I’m not surprised that good brethren have different perspectives on recent events or that they disagree over the place of Confederate monuments in our society. I’ve seen several defenses made for these symbols of the South: to remove them is to try and erase history, the Civil War wasn’t really about slavery, the rebel flag isn’t a racist symbol, etc. I don’t agree with the reasoning and yet confess that the history of the Civil War is much messier and nuanced than we take time to consider. But all of that is beside the point, for what these arguments fail to consider is the legitimate perspective of other saints. Make any defense of the rebel flag you wish, but when it is an adopted symbol of the KKK, minority brethren have every reason to perceive that flag as a symbol of hate and oppression. Defend the character of Robert E Lee if you wish. I would agree that there was much admirable in the man (Abraham Lincoln would also agree). But when neo-Nazis protest the removal of his statue, our brethren of color have legitimate reason to view his statue as a reminder of a racist past. If Paul said he would never eat meat if it offended his brethren (1Corinthians 8.13), then we certainly don’t need to rush to the defense of flags and statues that offend our brethren today.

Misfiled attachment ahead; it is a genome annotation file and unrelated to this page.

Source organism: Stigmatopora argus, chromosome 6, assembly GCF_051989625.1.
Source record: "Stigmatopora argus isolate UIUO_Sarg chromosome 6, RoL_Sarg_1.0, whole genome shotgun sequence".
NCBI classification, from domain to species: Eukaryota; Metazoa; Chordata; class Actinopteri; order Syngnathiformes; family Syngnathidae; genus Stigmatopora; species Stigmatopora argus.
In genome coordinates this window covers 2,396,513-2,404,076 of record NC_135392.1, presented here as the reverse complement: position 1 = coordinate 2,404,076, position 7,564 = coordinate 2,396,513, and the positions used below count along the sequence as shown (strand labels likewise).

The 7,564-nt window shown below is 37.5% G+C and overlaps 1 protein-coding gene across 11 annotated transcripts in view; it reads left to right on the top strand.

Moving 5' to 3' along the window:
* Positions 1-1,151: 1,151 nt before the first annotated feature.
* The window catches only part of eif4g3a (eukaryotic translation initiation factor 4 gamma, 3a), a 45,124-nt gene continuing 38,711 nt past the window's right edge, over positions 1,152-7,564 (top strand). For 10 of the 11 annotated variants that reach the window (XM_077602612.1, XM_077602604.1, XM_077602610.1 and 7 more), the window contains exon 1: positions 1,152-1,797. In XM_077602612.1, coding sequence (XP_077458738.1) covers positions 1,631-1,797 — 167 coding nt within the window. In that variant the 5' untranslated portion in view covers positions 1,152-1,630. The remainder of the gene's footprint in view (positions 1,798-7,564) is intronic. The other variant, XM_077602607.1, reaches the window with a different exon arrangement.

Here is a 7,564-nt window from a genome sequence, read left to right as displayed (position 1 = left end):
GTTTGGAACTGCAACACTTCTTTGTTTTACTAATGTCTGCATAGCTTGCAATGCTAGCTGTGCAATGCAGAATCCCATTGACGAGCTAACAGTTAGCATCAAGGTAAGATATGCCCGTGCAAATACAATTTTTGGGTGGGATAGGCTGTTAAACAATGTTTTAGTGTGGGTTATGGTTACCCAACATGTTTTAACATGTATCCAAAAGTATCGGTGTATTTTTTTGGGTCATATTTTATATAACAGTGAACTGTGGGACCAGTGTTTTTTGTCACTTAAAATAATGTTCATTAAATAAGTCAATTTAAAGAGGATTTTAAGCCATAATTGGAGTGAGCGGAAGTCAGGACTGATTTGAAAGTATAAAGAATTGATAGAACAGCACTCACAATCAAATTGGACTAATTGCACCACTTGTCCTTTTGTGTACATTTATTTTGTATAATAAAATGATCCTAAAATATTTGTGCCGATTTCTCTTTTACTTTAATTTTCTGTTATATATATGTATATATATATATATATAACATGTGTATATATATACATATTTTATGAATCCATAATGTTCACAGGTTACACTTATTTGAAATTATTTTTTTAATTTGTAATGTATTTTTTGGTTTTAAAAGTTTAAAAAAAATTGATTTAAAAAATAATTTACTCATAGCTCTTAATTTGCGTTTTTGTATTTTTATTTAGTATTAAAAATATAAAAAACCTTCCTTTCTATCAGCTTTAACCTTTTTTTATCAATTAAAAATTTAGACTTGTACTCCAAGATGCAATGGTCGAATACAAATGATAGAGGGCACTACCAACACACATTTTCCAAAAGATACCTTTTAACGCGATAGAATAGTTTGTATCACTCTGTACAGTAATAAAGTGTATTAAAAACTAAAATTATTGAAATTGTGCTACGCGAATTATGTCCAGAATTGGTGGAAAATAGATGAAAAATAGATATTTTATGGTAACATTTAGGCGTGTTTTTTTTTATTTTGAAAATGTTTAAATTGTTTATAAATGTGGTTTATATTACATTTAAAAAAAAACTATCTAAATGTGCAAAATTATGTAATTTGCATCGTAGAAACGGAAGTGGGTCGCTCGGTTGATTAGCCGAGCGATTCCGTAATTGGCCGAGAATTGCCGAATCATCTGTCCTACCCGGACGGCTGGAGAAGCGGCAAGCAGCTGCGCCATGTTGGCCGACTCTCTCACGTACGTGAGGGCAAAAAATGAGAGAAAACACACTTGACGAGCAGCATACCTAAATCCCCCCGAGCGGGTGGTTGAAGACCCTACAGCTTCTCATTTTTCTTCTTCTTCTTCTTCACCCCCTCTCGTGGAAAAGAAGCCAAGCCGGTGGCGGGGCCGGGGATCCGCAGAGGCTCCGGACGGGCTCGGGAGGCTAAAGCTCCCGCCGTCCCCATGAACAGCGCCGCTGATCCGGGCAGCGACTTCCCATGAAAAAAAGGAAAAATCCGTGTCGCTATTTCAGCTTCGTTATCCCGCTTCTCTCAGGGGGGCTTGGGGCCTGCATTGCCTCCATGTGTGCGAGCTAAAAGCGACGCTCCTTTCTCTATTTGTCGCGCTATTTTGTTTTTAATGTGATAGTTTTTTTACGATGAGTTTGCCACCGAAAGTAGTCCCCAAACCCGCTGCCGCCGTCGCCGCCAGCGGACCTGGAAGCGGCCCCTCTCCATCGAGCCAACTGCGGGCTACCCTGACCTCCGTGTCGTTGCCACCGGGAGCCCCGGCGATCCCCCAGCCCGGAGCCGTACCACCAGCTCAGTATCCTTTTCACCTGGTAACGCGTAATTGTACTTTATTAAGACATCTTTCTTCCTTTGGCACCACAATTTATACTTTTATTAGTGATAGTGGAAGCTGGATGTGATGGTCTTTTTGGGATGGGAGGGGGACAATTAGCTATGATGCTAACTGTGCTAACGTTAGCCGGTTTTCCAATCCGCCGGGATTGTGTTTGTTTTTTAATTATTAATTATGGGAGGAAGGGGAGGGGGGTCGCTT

But the need for perspective isn’t one sided. When we see some brethren defending Confederate monuments or the rebel flag we might be tempted to conclude they harbor racism in their hearts. But that’s really not the case. As I’ve already stated, history is much messier and more nuanced than we often want to consider. The rebel flag, while clearly used as a symbol of racial superiority by some, came to represent a regional identity for others. I won’t say that racism wasn’t an issue in my small Alabama hometown, but most people didn’t fly the rebel flag because they hated black people. They flew that flag because it defined them as part of the South, a regional identity with a set of values different from the North… and many of those values helped shape me. So, while I wish that some of my brethren would no longer come to the defense of these relics from the past, I also hope they are judged fairly, that their perspective is taken into consideration.

We do have a problem. It’s not racism, but it’s a problem that causes great strain in the church. We rarely consider the perspectives of others, or seek to understand how brethren from different backgrounds perceive the issues of the day. May we learn to “accept one another, just as Christ also accepted us to the glory of God” (Romans 15.7).